Good: But speaking of special teams, the Stars only allowed one power play goal on two opportunities. I believe every successful penalty kill for Dallas should result in a parade. Not a big one, mind you. Just a little procession, maybe up a Macy’s escalator or something. Fanfare is good for the soul. Yes, the second “penalty kill” was only for like ten seconds, and it came because of a penalty that probably robbed Kari Lehtonen of his best chance for a goal in his career, but who doesn’t love parades?
Bad: Right, yes. The hockey. Dallas gave up a power play goal because “Dallas gave up a power play goal” is actually an entire auto-fill suggestion on my keyboard now. Didn’t know PCs had those. Huh. Technology! Anyway, Stephen Johns kind of had another “not the best” read where he skated towards the puck and left a guy open in front of the net, and that guy scored.
Good: However, you don’t need to worry about Johns being scratched, because it sounds like Oduya is hurt. Please don’t misconstrue this as “it is good that Oduya’s hurt”; it is not good. It is...
...Bad: Oduya is hurt.
Good: Julius Honka is healthy and available, just in case Dallas needs a great puck-moving defenseman for some reason. Not sure if that’s something teams ever need, but anyway, nice to know it’s there.
Bad: John Klingberg smiled mischievously and tried to tag out with Niemi, but it turns out “Klingberg playing goalie while a prone Niemi plays defense” only works for two shots, and Derek Stepan got his third effort past Niemi. Still, I mean, it was 4v4 at that point, and that is the equivalent of a “7-on-3 penalty kill” for Dallas over the last two seasons, if that’s the proper term. “Bucket of fetid abhorrence” is another term you could use regarding Dallas’s 4v4 play. There are many terms in our wonderful language!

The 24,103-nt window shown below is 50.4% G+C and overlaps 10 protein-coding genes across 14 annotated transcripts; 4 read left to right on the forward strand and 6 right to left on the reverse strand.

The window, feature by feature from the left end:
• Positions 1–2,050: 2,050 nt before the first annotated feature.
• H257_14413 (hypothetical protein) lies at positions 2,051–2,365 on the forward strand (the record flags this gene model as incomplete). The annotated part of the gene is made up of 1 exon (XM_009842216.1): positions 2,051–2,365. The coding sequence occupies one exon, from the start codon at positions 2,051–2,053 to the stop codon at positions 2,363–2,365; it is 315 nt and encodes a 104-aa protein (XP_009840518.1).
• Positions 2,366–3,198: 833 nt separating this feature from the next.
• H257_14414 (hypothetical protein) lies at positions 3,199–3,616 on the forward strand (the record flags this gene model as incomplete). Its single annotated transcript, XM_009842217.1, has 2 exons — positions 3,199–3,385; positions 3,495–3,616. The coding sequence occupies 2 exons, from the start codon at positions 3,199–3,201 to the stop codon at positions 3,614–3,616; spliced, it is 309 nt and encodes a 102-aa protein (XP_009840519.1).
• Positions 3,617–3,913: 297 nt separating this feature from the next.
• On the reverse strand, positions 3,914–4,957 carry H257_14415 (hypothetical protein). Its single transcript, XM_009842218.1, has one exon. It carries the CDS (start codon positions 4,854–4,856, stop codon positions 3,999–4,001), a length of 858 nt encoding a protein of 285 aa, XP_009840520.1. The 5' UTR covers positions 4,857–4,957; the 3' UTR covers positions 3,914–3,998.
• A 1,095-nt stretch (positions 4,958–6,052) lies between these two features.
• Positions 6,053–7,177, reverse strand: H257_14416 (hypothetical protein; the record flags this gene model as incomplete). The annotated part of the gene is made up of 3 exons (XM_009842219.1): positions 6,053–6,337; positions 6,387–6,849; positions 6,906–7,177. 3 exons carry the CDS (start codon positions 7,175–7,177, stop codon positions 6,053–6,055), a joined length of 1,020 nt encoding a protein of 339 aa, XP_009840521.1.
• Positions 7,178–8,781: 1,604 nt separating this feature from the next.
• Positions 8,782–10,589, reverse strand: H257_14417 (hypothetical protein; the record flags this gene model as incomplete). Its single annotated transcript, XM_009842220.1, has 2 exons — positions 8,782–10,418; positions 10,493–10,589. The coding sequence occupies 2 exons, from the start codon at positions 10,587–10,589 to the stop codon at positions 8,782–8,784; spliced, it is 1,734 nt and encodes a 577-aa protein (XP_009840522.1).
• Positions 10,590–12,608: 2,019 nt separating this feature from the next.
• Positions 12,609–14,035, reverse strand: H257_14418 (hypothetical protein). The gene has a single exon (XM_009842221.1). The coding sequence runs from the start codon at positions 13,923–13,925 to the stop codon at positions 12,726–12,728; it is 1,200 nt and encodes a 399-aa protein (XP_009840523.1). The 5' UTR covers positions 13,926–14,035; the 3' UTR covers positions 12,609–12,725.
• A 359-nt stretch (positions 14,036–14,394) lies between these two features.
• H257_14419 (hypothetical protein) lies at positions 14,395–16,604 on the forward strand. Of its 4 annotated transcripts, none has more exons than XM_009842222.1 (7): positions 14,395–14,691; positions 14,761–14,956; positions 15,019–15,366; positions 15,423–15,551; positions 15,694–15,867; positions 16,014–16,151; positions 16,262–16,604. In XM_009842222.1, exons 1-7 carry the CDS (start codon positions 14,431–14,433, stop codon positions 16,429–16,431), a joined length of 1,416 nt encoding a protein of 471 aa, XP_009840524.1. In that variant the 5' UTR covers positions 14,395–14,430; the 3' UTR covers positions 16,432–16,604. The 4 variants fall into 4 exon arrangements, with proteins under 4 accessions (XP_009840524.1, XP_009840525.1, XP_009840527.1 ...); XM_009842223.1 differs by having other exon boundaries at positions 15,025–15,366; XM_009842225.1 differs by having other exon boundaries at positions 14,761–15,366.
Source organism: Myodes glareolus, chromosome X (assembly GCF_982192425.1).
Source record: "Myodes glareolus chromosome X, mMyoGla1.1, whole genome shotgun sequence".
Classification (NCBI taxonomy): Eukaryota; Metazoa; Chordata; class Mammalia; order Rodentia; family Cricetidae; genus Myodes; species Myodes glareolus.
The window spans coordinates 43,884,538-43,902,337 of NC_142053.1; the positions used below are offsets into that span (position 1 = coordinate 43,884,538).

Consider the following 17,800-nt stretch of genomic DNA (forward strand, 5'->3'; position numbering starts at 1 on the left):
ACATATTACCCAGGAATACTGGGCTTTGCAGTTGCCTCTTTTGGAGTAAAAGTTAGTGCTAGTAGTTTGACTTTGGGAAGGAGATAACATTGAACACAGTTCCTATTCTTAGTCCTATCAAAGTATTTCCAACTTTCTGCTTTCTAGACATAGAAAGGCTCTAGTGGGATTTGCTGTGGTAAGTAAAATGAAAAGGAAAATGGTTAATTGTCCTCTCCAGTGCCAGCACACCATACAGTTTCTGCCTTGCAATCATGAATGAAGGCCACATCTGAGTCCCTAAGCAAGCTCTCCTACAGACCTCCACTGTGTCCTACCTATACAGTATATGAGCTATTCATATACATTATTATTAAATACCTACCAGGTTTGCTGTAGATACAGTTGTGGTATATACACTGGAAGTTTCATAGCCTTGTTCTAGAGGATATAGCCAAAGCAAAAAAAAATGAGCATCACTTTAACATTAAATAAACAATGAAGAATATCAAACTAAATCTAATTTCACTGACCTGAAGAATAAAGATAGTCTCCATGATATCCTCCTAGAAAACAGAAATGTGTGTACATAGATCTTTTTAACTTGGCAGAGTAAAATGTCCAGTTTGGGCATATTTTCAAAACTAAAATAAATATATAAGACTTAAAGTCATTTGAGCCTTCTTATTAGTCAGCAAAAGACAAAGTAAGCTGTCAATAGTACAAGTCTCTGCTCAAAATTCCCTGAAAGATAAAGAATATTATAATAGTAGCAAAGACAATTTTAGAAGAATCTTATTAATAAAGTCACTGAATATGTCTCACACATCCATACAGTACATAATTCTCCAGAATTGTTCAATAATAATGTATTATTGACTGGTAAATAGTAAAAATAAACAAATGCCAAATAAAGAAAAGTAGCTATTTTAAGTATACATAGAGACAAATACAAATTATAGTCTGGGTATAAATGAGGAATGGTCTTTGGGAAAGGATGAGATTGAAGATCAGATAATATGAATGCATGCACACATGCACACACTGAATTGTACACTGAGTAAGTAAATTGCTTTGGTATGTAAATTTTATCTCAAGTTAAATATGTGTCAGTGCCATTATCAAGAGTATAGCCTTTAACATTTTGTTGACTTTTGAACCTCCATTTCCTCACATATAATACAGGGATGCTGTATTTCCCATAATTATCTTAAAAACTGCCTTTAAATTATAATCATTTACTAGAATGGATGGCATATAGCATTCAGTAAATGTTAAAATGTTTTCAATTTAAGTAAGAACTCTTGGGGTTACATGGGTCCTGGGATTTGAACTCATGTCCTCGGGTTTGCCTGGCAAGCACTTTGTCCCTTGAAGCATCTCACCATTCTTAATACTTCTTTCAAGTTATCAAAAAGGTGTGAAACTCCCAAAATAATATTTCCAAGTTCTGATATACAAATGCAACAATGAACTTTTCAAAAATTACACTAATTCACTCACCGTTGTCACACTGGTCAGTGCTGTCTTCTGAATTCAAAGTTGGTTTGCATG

Good: Niemi honestly and truly only allowed one goal he probably shouldn’t have tonight (the first). This isn’t me saying “bad goaltending is fine, let’s never get another goalie, Dallas!” This is just from watching all six goals the Stars surrendered tonight and really not seeing Niemi being egregiously at fault for the last five.
Bad: Yeah, so there were six goals, because just two minutes after Stepan scored his second of the game, Zibanejad did the same. Or, at least, he did his homework and watched recent highlights of Stars defenders, because he shot a slap-pass towards the net hoping for a deflection. And, just as Mika (I didn’t want to type his last name a third time so I saved keystrokes by being familiar and using his first name again) planned, his pass was ticked back through Niemi’s five-hole by Dan Hamhuis, and it was 7-6. Close hockey games are fun! Also, many
bothans nervous fans died watching this game.
Good: Dallas decided not to sit on the fragile lead, and Tyler Seguin (and others) generated a couple of great chances on the giant shooter tutor/Bond villain that New York refers to as “Magnus Hellberg.”
Bad: Unfortunately for Dallas, that thing is like, huge. Seguin was denied,
Good: But the Stars at least pretended that they weren’t going to sit in front of Lehtonen, and that meant something. Oh yeah, I said “Lehtonen,” as Kari replaced Niemi after goal #6 because Lindy Ruff cares about his players, and no one should have to endure more than six goals playing behind the shoebox diorama with an old sticky note tacked below it that reads, “Stars’ defensive structure.”
Bad: KARI DID NOT SCORE A GOAL.
Good: We survived one more day in the void of space on this unique little planet. Life is wonderful, isn’t it? What are the odds, man. What are the odds.
Bad: The Stars are still something like 65% likely to miss the playoffs.
Good: Never tell me the odds.
Bad: How is that good?
Good: Shut up.